CHAPTER IX. How many Psalms are to be said at the Night Hours
11 Feb. 12 June. 12 Oct.
In winter time, after beginning with the verse, “O God, come to my assistance; O Lord, make haste to help me,” with the Gloria, let the words, “O Lord, Thou wilt open my lips, and my mouth shall declare Thy praise,” be next repeated thrice; then the third Psalm, with a Gloria, after which the ninety-fourth Psalm is to be said or sung, with an antiphon. Next let a hymn follow, and then six Psalms with antiphons. These being said, and also a versicle, let the Abbot give the blessing and, all being seated, let three lessons be read by the brethren in turns, from the book on the lectern. Between the lessons let three responsories be sung – two of them without a Gloria, but after the third let the reader say the Gloria: and as soon as he begins it, let all rise from their seats out of honour and reverence to the Holy Trinity. Let the divinely inspired books, both of the Old and New Testaments, be read at the Night-Office, and also the commentaries upon them written by the most renowned, orthodox and Catholic Fathers. After these three lessons with their responsories, let six more Psalms follow, to be sung with an Alleluia. Then let a lesson from the Apostle be said by heart, with a verse and the petition of the Litany, that is, Kyrie eleison. And so let the Night-Office come to an end.

Chapter IX is more than an order of Divine Service; in it Saint Benedict evokes a spirit of profound reverence. The whole Chapter breathes the virtue of religion. Saint Benedict says, “Let the reader say the Gloria: and as soon as he begins it, let all rise from their seats out of honour and reverence to the Holy Trinity”. Honour and reverence in the presence of the Divine Majesty characterise the Benedictine way: no detail of our corporate worship is insignificant. Nothing is done in a routine or hurried manner. Our gestures in choir must be generous, and grand, and at the same time, humble and sober.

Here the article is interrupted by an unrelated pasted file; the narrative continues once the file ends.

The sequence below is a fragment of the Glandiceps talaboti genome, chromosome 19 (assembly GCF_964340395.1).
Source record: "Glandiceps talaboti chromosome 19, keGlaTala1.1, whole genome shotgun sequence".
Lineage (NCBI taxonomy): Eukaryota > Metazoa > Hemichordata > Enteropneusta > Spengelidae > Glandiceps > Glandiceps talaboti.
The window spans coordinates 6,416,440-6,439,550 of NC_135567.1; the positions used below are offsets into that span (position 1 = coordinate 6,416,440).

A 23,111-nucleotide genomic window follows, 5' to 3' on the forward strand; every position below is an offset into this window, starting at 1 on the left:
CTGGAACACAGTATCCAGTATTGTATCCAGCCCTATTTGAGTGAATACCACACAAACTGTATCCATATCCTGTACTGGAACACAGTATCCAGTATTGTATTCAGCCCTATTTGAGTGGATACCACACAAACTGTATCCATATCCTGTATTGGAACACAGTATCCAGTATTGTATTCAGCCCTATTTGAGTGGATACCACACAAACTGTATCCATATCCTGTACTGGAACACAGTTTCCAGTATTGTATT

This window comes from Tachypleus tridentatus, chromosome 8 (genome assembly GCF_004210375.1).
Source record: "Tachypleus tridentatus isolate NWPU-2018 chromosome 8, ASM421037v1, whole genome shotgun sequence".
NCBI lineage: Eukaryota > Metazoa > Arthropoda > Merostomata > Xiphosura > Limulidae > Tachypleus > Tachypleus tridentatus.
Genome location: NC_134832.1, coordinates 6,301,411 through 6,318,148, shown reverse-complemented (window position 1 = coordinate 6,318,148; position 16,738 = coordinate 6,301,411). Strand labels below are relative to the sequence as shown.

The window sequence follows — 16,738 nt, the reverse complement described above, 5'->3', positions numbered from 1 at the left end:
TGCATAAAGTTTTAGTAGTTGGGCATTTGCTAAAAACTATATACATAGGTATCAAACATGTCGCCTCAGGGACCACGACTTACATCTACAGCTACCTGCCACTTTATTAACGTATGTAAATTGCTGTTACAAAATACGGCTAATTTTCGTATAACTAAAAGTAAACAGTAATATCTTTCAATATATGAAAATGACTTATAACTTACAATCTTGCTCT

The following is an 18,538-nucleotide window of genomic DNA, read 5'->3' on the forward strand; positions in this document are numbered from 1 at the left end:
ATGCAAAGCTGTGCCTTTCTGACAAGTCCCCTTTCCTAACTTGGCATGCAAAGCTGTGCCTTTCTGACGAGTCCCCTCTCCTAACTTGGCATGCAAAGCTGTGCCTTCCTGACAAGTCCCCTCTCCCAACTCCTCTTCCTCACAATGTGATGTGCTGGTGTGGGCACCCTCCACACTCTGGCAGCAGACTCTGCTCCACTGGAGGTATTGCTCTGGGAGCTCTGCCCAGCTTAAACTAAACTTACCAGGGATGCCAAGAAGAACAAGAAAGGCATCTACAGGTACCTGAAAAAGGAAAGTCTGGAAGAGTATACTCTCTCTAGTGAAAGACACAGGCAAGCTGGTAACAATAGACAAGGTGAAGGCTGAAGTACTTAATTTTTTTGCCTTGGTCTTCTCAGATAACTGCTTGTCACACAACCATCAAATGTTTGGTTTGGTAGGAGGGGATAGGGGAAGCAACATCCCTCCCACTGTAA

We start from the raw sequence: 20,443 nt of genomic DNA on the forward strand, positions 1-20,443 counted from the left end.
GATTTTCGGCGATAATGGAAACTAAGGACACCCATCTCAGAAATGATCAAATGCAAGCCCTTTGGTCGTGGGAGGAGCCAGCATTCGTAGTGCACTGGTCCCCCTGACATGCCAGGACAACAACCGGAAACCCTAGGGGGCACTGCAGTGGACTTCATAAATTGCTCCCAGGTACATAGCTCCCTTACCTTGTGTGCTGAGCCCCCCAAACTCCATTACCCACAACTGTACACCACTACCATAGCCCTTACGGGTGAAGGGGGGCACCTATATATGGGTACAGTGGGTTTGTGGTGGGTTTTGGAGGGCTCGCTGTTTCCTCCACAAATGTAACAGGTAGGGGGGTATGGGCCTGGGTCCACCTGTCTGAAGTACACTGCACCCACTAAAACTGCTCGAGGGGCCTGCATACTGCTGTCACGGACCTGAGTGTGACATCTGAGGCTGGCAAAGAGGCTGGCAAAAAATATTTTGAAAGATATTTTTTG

The first Office of the day — intoned in the pre–dawn darkness — sets the tone for the rest of day. When Matins is celebrated calmly and with recollection, the day is begun well. The atmosphere of prayer is established. Monastic prayer is not something switched on and off eight times a day, beginning with Matins. Prayer is the atmosphere of our life. One enters the monastery in response to the invitation of Our Lord to “pray always and never lose heart” (Luke 18:1).

The Hours of the Divine Office, beginning with Matins, are those moments of the day and night when the fire that glows beneath the embers blazes up. Together we tend the fire lest at any time, by reason of human weakness, or weariness, or negligence, it should be extinguished. The Divine Office is not, first of all, a service that offers hope and comfort to men, even though it does this. It is not even, first of all, an act of intercession, by which we obtain from God an outpouring of graces for the Church and for the world, even though it is this. Much less is it a kind of historical and cultural treasure, the loss of which would impoverish the world. The Divine Office is, first of all, an act of the virtue of religion. It is a corporate work by which we give God the worship due to Him alone. Rightly do we sing at the end of Matins on Sundays and feasts: